The Catholic Church has made a name for itself as an advocate of human rights. For long, it was, to be sure, skeptical, even antagonistic to the emerging human rights discourse. Pope Gregory XVI had decried the right to liberty of conscience as an ‘absurd and erroneous opinion, or rather insanity,’ a view shared also by his successor Pius IX. The freedom of conscience and of religion, as well as free speech and free press, were all rejected by the Church. Yet with Pope Leo XIII there emerged a gradual change of perspective, an opening to the world and its concerns and discourses, that enabled the Church’s increasingly large role in the articulation and promotion of human rights. The Catholic philosopher Jacques Maritain, advisor of both Pope John XXIII and Pope Paul VI, famously played a central role in drafting the Universal Declaration of Human Rights (1948) and wrote the foreword of the same. The Church explicitly endorsed human rights in the encyclical Pacem in Terris of Pope John XXIII (1963) and embraced the human right to freedom of religion in the second Vatican Council’s Dignitatis Humanae (1965). Since then, it has been so vocal an advocate of human rights that Pope John Paul II was asked to address the United Nations on the occasion of the 50 year anniversary of the Universal Declaration.
However, the Church’s relationship with human rights does not lack ambiguity. Despite calling the nations of the world to sign the declaration of human rights, the Holy See has not done so itself. And while ecclesial canon law lists the ‘duties and responsibilities’ of the faithful, it lacks a declaration outlining the inalienable and universally possessed rights of the individual. Moreover, while the second Vatican Council’s defense of the dignity and freedom of the human individual follows the line of reasoning that undergirds the UN Declaration, it does not adopt the latter’s secular phraseology. Most importantly, perhaps, there appears to be a gap between the Church’s advocacy of human rights in the world and its respect of human rights in its own, inner affairs.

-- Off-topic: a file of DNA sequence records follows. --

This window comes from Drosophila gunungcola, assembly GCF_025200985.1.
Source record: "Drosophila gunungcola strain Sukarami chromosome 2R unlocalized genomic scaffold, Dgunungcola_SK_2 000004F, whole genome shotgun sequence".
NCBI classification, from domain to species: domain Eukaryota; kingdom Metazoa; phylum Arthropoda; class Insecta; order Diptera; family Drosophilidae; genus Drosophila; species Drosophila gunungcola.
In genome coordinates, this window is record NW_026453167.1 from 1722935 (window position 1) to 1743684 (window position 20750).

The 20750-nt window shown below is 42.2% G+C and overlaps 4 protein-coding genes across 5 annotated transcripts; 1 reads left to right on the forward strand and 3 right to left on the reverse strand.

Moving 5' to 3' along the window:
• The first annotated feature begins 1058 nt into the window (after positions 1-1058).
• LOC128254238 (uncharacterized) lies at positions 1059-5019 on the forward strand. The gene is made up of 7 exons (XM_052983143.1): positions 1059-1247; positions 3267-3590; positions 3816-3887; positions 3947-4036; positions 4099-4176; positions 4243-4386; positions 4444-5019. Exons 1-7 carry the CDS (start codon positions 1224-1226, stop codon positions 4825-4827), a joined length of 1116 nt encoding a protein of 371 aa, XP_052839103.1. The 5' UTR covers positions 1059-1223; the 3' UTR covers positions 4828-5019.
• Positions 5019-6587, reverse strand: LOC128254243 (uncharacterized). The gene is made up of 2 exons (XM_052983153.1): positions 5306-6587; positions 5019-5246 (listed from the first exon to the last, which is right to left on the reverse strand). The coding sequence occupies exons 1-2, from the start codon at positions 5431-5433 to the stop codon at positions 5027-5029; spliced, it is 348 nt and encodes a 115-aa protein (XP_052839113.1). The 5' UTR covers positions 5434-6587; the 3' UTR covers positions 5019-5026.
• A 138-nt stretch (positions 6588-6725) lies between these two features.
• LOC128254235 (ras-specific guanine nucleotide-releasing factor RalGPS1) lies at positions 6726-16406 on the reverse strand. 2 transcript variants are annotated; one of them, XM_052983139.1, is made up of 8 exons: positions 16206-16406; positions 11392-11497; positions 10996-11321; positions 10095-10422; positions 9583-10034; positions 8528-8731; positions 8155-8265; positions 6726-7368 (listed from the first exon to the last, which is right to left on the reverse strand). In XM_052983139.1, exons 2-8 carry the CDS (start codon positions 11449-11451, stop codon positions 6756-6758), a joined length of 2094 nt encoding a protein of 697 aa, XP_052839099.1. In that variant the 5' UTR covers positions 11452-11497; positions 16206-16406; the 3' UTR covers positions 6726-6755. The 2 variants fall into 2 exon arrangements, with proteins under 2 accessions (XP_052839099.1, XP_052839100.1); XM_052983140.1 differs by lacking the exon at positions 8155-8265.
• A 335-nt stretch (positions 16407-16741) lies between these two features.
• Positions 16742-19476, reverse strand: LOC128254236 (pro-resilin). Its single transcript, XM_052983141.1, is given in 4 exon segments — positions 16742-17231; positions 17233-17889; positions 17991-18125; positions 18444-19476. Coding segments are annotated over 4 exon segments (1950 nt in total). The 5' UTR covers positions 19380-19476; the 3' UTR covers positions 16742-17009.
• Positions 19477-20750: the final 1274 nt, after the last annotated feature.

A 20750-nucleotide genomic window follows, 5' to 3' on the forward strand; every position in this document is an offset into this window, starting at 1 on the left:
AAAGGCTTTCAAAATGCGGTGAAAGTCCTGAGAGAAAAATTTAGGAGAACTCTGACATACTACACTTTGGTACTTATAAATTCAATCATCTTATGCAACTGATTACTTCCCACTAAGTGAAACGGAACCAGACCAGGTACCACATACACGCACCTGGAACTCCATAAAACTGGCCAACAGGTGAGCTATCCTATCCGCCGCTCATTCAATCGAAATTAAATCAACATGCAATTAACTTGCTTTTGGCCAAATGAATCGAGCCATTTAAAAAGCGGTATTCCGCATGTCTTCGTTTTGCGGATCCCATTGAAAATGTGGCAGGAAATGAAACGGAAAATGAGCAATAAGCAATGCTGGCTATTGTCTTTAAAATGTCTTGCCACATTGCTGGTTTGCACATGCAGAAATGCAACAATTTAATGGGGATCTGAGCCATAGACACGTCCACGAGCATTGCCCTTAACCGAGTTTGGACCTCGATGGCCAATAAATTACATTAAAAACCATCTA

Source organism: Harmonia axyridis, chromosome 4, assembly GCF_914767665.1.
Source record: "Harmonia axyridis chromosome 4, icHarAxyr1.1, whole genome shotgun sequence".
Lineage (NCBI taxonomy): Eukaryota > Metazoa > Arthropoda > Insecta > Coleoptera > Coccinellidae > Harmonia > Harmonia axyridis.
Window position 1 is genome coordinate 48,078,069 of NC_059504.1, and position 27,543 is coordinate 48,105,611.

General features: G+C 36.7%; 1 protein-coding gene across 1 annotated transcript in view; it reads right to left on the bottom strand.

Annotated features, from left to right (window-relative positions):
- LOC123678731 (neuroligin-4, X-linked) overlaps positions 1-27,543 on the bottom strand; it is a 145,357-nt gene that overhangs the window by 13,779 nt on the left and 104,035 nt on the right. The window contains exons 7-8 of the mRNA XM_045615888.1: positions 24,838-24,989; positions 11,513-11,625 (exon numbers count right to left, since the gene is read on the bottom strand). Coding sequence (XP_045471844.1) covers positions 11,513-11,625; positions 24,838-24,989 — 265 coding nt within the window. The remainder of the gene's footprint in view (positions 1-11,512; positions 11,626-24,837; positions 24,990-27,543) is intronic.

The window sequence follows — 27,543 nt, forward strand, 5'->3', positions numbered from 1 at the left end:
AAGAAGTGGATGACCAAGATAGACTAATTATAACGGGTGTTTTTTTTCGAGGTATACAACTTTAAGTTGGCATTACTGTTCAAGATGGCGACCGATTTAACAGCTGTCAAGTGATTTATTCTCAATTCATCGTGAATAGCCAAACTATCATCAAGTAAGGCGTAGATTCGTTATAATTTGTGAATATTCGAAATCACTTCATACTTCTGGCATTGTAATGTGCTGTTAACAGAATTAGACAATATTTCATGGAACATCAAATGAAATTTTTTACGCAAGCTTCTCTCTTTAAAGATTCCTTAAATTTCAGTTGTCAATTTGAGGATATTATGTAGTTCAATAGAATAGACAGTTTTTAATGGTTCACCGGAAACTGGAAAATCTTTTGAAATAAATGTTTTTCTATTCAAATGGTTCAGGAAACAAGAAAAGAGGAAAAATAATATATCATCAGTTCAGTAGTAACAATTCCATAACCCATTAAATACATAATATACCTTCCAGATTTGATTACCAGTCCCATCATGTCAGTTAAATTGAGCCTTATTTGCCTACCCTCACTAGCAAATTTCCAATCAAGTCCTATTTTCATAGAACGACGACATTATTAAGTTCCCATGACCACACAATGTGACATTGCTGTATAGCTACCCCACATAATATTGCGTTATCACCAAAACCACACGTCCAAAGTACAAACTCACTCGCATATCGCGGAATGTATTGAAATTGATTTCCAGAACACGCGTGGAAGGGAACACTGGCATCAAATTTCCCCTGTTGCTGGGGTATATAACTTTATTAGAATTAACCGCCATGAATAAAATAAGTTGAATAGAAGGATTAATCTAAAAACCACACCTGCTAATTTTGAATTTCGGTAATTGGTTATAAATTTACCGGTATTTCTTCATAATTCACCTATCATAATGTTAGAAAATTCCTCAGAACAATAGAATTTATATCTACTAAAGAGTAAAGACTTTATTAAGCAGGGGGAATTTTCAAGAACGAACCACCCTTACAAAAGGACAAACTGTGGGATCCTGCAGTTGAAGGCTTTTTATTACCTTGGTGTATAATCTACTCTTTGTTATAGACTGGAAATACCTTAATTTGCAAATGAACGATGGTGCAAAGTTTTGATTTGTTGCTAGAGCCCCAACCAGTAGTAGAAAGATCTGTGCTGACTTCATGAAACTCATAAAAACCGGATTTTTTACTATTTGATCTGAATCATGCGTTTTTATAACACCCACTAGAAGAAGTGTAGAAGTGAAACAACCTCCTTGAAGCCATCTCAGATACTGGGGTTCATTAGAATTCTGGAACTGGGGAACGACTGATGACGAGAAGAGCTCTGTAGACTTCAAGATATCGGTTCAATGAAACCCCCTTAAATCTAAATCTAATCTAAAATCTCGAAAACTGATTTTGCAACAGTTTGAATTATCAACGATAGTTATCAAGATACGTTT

Such at least was the assumption of a recent conference on the Church’s implementation of human rights 50 years after Pacem in Terris: http://www.uni-muenster.de/Religion-und-Politik/aktuelles/2013/aug/News_Tagung_Massstab_Menschenrechte.html. The Church, this critique suggests, falls short of its own insight that, as Walter Kasper has put it, ‘if we understand the Church as the institution of Christian freedom, its task should be to stand up for human rights within the Church and outside of it as the fundamental precondition of Christian freedom.’ The Church’s failure to enable the individual’s democratic participation in Church politics, its rejection of freedom of conscience in the secular sense of the term, its limitations on the speech of theology professors and its failure to come anywhere near contemporary understandings of gender equality constitute only some of the Church practices that are often perceived as violations of human rights on the part of the Church. As such, they undermine the Church’s credibility, and hence compromise her ability to mediate in international conflicts that violate human rights. The perceived discrepancy between the Church’s stance on human rights ad intra and ad extra increasingly creates tensions also with the modern state and its attempt to ensure respect for human rights: calls for state interference in Church affairs are arguably bolstered by the Church’s seeming inability to live up to its own standards.